Prostitution, they claim, is the oldest profession in the world, but when it comes to Ottoman times very little is known – not just because little research has been done on it.
While marriage, divorce, slavery and adultery are extensively regulated in Ottoman customary law and Muslim law, the sharia, prostitution is not. Moreover, researchers are inclined to complain that cases cited in Ottoman records are often not specific enough to determine whether a complaint of “immorality” actually involves prostitution.
One of the first times we hear about prostitutes is in the last years of Sultan Süleyman the Magnificent reign (r. 1522-1566). The incident occurred one day in 1565, according to Refik Ahmet Sevengil’s “Istanbul Nas?l E?leniyordu.” The locals in a district called Sultangir got together and went to the local kad? (judge) and complained about five women who were residents of the area.
The five women whose names were Arap Fati, Narin, Giritli Nefise, Kamer -who was also known as Atl? Ases – and Balatl? Yumni. The complaint was that these women were openly engaged in prostitution. Of the five women, only Arap Fati refused to appear before the judge when summoned. It was decided that the houses of these women would be sold and the women expelled from the city.
When the imam (prayer leader) came to Arap Fati’s house, she cursed the imam, the kad? and sharia law and it was determined that she had let strangers (men who were not her father, husband or brother) into her house. Her anger arose over the fact that she had had the same situation occur to her in a different area of Istanbul and, as her husband was a Janissary and therefore out on one of the many military campaigns, she had turned to prostitution to survive. Needless to say, her house was sold and she was remanded to prison until her husband returned.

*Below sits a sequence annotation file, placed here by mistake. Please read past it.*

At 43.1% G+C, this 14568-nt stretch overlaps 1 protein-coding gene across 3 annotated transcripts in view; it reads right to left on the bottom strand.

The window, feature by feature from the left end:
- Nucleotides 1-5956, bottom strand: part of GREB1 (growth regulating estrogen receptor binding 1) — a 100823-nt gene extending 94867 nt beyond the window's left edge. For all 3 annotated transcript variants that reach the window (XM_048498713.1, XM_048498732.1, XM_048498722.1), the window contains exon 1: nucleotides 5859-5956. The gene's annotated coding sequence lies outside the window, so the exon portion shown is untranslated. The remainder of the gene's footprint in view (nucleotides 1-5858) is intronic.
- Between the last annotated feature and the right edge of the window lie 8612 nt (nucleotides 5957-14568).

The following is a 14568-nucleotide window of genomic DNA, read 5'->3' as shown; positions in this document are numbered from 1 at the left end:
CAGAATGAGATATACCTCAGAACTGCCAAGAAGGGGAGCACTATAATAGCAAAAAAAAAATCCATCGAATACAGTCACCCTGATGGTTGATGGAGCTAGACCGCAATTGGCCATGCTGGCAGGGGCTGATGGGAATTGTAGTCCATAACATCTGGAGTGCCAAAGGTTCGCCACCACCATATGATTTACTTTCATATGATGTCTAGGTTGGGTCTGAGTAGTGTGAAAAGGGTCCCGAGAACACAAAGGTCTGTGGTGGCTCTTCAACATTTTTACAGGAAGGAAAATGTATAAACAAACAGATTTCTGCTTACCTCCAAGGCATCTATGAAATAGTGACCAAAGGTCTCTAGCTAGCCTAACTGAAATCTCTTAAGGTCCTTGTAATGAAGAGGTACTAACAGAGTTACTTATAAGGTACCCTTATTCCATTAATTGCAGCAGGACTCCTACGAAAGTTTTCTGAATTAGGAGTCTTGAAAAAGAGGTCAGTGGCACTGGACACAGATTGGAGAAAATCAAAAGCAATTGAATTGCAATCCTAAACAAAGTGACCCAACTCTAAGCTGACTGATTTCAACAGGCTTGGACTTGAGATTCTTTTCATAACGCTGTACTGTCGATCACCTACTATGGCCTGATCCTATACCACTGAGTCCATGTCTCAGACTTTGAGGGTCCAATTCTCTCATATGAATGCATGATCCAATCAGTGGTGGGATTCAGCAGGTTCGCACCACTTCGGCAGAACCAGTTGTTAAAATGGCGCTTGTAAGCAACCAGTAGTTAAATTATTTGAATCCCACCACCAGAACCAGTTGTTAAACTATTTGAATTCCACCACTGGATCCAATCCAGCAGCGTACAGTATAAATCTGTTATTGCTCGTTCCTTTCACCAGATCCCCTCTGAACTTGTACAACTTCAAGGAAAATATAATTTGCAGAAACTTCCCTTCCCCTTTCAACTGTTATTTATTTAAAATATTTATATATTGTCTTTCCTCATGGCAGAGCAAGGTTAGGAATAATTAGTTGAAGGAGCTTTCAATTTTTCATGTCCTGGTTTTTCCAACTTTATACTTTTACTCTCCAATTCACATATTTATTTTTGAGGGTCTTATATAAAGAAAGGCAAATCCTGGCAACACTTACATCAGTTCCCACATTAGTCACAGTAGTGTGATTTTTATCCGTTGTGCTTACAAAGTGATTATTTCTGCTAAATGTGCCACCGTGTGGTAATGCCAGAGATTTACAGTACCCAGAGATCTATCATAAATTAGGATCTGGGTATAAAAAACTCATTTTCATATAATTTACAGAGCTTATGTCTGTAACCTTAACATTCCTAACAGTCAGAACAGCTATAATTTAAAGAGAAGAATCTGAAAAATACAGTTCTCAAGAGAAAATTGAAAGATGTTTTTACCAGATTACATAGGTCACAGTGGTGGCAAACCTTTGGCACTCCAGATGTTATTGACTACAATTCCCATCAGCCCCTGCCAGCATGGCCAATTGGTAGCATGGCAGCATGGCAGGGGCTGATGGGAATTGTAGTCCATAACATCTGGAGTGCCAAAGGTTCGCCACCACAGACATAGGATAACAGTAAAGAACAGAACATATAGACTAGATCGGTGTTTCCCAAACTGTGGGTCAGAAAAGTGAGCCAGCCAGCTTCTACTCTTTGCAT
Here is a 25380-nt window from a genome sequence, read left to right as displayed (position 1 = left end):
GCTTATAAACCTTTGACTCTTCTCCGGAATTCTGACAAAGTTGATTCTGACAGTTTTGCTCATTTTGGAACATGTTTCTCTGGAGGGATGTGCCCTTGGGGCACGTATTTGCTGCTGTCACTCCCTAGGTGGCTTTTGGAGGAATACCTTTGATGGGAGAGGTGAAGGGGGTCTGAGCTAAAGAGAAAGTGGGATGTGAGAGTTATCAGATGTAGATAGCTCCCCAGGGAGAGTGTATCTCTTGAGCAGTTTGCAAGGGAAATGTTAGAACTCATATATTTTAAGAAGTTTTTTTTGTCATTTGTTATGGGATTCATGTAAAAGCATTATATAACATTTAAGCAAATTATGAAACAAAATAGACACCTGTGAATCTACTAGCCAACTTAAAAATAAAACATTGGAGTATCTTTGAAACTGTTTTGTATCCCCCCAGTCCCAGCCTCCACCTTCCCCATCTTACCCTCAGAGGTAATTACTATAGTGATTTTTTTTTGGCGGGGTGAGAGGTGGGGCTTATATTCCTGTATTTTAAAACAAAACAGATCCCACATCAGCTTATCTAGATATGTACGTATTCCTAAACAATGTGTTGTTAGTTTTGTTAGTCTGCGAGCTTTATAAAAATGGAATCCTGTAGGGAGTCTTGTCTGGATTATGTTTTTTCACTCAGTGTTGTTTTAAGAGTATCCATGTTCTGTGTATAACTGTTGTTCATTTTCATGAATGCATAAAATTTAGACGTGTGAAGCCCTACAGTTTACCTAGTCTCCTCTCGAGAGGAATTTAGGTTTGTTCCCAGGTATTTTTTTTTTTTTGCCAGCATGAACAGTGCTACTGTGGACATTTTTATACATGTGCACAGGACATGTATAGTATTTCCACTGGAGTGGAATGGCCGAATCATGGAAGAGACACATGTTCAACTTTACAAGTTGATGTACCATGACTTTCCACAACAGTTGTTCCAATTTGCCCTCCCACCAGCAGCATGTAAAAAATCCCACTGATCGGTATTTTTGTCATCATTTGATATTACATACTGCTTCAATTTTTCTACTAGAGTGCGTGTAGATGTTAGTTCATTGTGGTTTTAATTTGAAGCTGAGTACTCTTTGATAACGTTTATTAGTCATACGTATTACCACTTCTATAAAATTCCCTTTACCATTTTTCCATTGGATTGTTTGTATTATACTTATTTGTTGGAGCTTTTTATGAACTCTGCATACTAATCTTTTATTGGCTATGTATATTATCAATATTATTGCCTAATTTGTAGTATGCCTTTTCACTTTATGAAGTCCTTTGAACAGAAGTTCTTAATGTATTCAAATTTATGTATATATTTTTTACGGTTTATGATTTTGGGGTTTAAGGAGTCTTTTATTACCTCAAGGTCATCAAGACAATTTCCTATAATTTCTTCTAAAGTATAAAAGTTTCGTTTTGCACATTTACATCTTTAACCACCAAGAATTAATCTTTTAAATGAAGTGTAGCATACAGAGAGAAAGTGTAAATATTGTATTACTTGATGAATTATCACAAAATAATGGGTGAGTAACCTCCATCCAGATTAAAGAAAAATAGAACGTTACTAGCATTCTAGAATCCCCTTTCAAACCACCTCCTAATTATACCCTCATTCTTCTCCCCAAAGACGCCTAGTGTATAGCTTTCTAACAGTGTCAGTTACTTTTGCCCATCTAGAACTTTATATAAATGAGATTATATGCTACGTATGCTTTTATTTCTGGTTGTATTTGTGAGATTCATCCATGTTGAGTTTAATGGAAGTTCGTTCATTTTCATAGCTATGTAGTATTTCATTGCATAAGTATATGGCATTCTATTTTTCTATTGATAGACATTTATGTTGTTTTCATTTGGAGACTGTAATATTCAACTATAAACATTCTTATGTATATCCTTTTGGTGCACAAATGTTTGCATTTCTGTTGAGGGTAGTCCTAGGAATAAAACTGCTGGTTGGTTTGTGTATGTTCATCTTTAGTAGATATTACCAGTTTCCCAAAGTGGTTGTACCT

Crime and punishment
Prostitution wasn’t confined to one place at this time, but could be seen throughout Istanbul. Just two years after the anecdote cited above, Sultan Selim II (r. 1566 -1574) issued a decree calling for an investigation into prostitution and immorality in the city and the registration of all concerned and their punishment; prostitutes were to be imprisoned. Obviously, the call to stamp out prostitution was not very successful because it was too easy to bribe the related officials into looking the other way.
Marinos Sariyannis in “Prostitution in Ottoman Istanbul, Late Sixteenth – Early Eighteenth Century” comments that the law seems to have been rather vague leading many jurists in the 16th century to consider prostitution legal but pandering was a crime. The Ottomans preferred to exact fines from the women who were performing a kind of “adultery” and this seems to have suited the prostitutes as well because they had no hesitation in going to the kad? to demand that she be paid for her services.
The author also cites the instance of the governor of Damascus in the 18th century who gave up on decrees and punishments and instead demanded a monthly payment from each prostitute. In 1703, Edirne was apparently filled with “adulterous women and the basest of men” and once again officials were commanded to go from neighborhood to neighborhood registering everybody.